What’s up- My Pubs

I’ve been creating a lot of short stories in the last few years, many set in and around an imagined small Iowa town. The characters are mostly working people: farmers, business owners, nurses, bankers, teachers, and gangsters.  In many, characters are forced into sudden intimacy, on the banks of a river, in a grocery store, or a stone basement where group therapy is laid on. New connections form, old ones are strengthened or broken, betrayals and secrets revealed.

Here are links to ones that have been published in the last year:

Asylum”  North American Review. On a woodland hike along an icy river two strangers discover a sudden intimacy despite the maelstrom of splashing dog, flying sticks and skipping stones that surround them.

“Orange Fan” Blue Lake Review. Seth quits before he is fired from the grocery store, because he makes artistic displays to impress a mysterious stranger.

“A Good Stunning” Wordrunner. A farm woman who has a job as a stunner in a hog slaughterhouse,  gets roped into killing her husband’s hand raised pig.

“Freddy’s Bro” Book of Matches go to p. 68. Brad threw tantrums as a kid, so he gets it when he meets a man in the middle of one, and plays along.

“Shiny Green” Litbreak Magazine. Mateo heads to a roller rink to expand his gay social life, and stumbles into a love triangle with the most dazzling skaters.

“Hula Girl” Sleet Magazine. This is very short. A woman moves her husband’s treasured dashboard ornament, but it reappears in a worse place.

There’s also one in a print journal,

“White Moon Road” Antigonish Review Volume 52, Number 209 Spring  2022.  A woman leaves a midnight summer solstice party on a walk with a strange silent man, who leads her to a train where none should be.

Forthcoming in 2023

“Black Ice”  Allium June 2023. Alex invites a new lover to skate on the Mississippi backwaters, but when he falls through the ice they must shelter in the ice house of a man who has never talked to a gay man.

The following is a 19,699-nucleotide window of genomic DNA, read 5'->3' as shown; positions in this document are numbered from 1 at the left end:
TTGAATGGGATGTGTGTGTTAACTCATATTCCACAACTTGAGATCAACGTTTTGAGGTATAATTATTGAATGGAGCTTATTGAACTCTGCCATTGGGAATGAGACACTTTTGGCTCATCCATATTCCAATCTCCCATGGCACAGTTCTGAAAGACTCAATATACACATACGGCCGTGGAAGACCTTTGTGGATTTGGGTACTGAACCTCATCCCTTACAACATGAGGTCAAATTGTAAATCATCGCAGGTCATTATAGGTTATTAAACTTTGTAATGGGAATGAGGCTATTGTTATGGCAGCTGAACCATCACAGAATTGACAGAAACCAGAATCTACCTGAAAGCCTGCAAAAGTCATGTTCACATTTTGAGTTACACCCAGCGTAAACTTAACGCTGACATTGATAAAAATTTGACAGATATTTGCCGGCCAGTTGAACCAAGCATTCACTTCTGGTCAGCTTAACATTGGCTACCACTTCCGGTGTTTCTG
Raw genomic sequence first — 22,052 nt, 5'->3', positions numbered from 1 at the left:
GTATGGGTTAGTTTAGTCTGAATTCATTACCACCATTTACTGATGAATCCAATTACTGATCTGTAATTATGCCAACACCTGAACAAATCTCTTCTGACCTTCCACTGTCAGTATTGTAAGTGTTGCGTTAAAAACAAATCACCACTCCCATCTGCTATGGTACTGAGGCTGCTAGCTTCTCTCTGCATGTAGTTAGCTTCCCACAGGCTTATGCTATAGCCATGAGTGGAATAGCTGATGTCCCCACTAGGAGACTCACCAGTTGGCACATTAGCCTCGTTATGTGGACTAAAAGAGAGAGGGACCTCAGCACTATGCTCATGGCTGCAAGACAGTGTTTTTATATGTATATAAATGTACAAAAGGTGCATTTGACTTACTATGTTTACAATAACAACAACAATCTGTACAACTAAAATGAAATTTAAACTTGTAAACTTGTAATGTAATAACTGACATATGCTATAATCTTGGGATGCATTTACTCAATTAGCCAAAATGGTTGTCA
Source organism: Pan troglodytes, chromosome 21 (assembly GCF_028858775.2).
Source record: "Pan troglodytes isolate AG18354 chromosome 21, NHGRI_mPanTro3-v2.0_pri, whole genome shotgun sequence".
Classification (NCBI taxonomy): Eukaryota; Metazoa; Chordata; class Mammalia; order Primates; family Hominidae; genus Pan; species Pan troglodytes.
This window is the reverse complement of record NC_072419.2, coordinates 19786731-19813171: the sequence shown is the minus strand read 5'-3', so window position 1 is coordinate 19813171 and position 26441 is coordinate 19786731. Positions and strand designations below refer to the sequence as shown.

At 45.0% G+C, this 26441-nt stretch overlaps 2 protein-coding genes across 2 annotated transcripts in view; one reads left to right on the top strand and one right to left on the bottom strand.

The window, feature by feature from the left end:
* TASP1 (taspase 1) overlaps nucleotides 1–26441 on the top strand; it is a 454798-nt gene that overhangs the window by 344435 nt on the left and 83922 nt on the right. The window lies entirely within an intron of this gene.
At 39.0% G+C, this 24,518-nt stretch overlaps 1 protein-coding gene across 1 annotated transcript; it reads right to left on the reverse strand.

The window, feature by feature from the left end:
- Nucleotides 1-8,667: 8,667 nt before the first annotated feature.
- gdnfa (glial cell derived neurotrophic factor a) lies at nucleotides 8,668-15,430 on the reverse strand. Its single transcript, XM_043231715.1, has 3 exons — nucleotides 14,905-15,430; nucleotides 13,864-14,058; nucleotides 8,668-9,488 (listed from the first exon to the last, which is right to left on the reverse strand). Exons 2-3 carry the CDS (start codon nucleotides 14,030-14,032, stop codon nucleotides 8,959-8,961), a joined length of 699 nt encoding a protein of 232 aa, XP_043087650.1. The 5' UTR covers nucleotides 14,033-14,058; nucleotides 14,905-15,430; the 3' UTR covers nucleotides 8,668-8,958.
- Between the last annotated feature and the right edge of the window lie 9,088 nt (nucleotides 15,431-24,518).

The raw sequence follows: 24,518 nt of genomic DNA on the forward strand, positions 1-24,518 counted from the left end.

“Bag of Peas” Feels Blind Literary.  In a desperate longing for connection, Trisha plans to tell her sister, who thinks the opposite way she does on everything, about her decision to have an abortion.

“Red Sun” Cleaver Magazine.  A flood that endangers his daughter makes a climate change denier finally listen to her pleas to help the planet by making changes to his concrete business.

“Stays on the River” Evening Street Review. A woman reluctantly consents to a kayak trip with friends who want to help her with her grief over the loss of her son.

Older Links

A Good Session” Persimmon Tree. What happens when Jehovah’s Witnesses come to the door of an evolutionist.  Wait, one of the visitors is tall and dark and has a sculpted jaw.

Quessasomethings” r.kv.r.y. Quarterly.  If you’ve ever been to a snobby party and felt out of it, this one’s for you.

Freedom to Wander” Toasted Cheese.  An essay. I tell the tale of a risky ski trip across snowy fields in history-making cold, and also how a canoe trip went really badly, but both have to do with wandering the land freely. I think that ought to be allowed a lot more than we let people do it in this country.

Best Stuff on Earth” Spadina Literary Review.  A surgeon suffers self-doubt along with a huge headache on the train home after losing a patient, but awakens to a past joy that he stirs up in a muddy puddle on his walk from the station.

“Big Air” The Woven Tale Press. This is a gorgeous journal, full of visual art as well as poems and stories. After a huge argument with her husband Gabe, Elena hikes through the snow along a favorite trail that ends high on a cliff, and she considers the peace she’d have if she slipped off into the air in front of her.

“Sudden Caregiver” Superstition Review. An essay about when I realized I was one, after my mom’s fall.

And one in a print journal:

“What Happened to Our Sense of Wonder?” Riversedge. This essay explores what it is that makes us care about our world. As an ecologist, and grown up kid, I’m deeply concerned about the planet, coral reefs, rivers, air, trees, and wish we humans could stop messing things up.